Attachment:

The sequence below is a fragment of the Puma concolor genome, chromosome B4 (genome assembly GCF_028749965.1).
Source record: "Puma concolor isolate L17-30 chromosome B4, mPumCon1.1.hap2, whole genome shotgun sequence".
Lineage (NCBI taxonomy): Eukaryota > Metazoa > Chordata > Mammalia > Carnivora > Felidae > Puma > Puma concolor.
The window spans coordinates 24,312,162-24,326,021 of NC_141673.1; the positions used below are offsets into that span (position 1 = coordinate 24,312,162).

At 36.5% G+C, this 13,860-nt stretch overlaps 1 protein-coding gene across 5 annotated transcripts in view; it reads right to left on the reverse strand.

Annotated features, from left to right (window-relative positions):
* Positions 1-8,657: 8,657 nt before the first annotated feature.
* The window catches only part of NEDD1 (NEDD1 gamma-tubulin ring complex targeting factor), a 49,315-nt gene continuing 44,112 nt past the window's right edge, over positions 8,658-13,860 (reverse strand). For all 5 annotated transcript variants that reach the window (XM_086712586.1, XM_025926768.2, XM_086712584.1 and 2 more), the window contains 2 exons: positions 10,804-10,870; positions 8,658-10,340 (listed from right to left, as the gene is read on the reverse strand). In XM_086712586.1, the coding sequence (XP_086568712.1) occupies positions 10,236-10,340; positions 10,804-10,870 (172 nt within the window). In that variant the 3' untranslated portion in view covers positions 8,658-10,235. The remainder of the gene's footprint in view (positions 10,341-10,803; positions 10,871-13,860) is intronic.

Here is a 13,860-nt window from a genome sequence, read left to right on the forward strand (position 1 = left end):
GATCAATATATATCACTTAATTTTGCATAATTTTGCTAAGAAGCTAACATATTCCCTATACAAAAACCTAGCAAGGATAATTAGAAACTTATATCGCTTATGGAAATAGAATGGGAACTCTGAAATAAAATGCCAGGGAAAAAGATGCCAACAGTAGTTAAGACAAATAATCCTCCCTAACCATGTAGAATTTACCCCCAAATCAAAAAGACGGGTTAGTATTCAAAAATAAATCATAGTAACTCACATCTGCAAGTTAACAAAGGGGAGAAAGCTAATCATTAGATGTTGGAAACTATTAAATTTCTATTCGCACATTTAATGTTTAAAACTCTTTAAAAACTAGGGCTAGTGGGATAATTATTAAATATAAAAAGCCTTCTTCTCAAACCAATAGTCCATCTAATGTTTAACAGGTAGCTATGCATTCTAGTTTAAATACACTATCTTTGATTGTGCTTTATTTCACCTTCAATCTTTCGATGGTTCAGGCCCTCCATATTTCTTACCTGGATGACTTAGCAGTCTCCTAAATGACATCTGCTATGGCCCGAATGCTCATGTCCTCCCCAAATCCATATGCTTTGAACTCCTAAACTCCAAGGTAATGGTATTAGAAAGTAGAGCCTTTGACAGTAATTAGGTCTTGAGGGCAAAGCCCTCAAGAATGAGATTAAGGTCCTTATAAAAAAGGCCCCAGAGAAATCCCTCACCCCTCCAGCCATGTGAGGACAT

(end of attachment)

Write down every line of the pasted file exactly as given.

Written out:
The sequence below is a fragment of the Puma concolor genome, chromosome B4 (genome assembly GCF_028749965.1).
Source record: "Puma concolor isolate L17-30 chromosome B4, mPumCon1.1.hap2, whole genome shotgun sequence".
Lineage (NCBI taxonomy): Eukaryota > Metazoa > Chordata > Mammalia > Carnivora > Felidae > Puma > Puma concolor.
The window spans coordinates 24,312,162-24,326,021 of NC_141673.1; the positions used below are offsets into that span (position 1 = coordinate 24,312,162).

At 36.5% G+C, this 13,860-nt stretch overlaps 1 protein-coding gene across 5 annotated transcripts in view; it reads right to left on the reverse strand.

Annotated features, from left to right (window-relative positions):
* Positions 1-8,657: 8,657 nt before the first annotated feature.
* The window catches only part of NEDD1 (NEDD1 gamma-tubulin ring complex targeting factor), a 49,315-nt gene continuing 44,112 nt past the window's right edge, over positions 8,658-13,860 (reverse strand). For all 5 annotated transcript variants that reach the window (XM_086712586.1, XM_025926768.2, XM_086712584.1 and 2 more), the window contains 2 exons: positions 10,804-10,870; positions 8,658-10,340 (listed from right to left, as the gene is read on the reverse strand). In XM_086712586.1, the coding sequence (XP_086568712.1) occupies positions 10,236-10,340; positions 10,804-10,870 (172 nt within the window). In that variant the 3' untranslated portion in view covers positions 8,658-10,235. The remainder of the gene's footprint in view (positions 10,341-10,803; positions 10,871-13,860) is intronic.

Here is a 13,860-nt window from a genome sequence, read left to right on the forward strand (position 1 = left end):
GATCAATATATATCACTTAATTTTGCATAATTTTGCTAAGAAGCTAACATATTCCCTATACAAAAACCTAGCAAGGATAATTAGAAACTTATATCGCTTATGGAAATAGAATGGGAACTCTGAAATAAAATGCCAGGGAAAAAGATGCCAACAGTAGTTAAGACAAATAATCCTCCCTAACCATGTAGAATTTACCCCCAAATCAAAAAGACGGGTTAGTATTCAAAAATAAATCATAGTAACTCACATCTGCAAGTTAACAAAGGGGAGAAAGCTAATCATTAGATGTTGGAAACTATTAAATTTCTATTCGCACATTTAATGTTTAAAACTCTTTAAAAACTAGGGCTAGTGGGATAATTATTAAATATAAAAAGCCTTCTTCTCAAACCAATAGTCCATCTAATGTTTAACAGGTAGCTATGCATTCTAGTTTAAATACACTATCTTTGATTGTGCTTTATTTCACCTTCAATCTTTCGATGGTTCAGGCCCTCCATATTTCTTACCTGGATGACTTAGCAGTCTCCTAAATGACATCTGCTATGGCCCGAATGCTCATGTCCTCCCCAAATCCATATGCTTTGAACTCCTAAACTCCAAGGTAATGGTATTAGAAAGTAGAGCCTTTGACAGTAATTAGGTCTTGAGGGCAAAGCCCTCAAGAATGAGATTAAGGTCCTTATAAAAAAGGCCCCAGAGAAATCCCTCACCCCTCCAGCCATGTGAGGACAT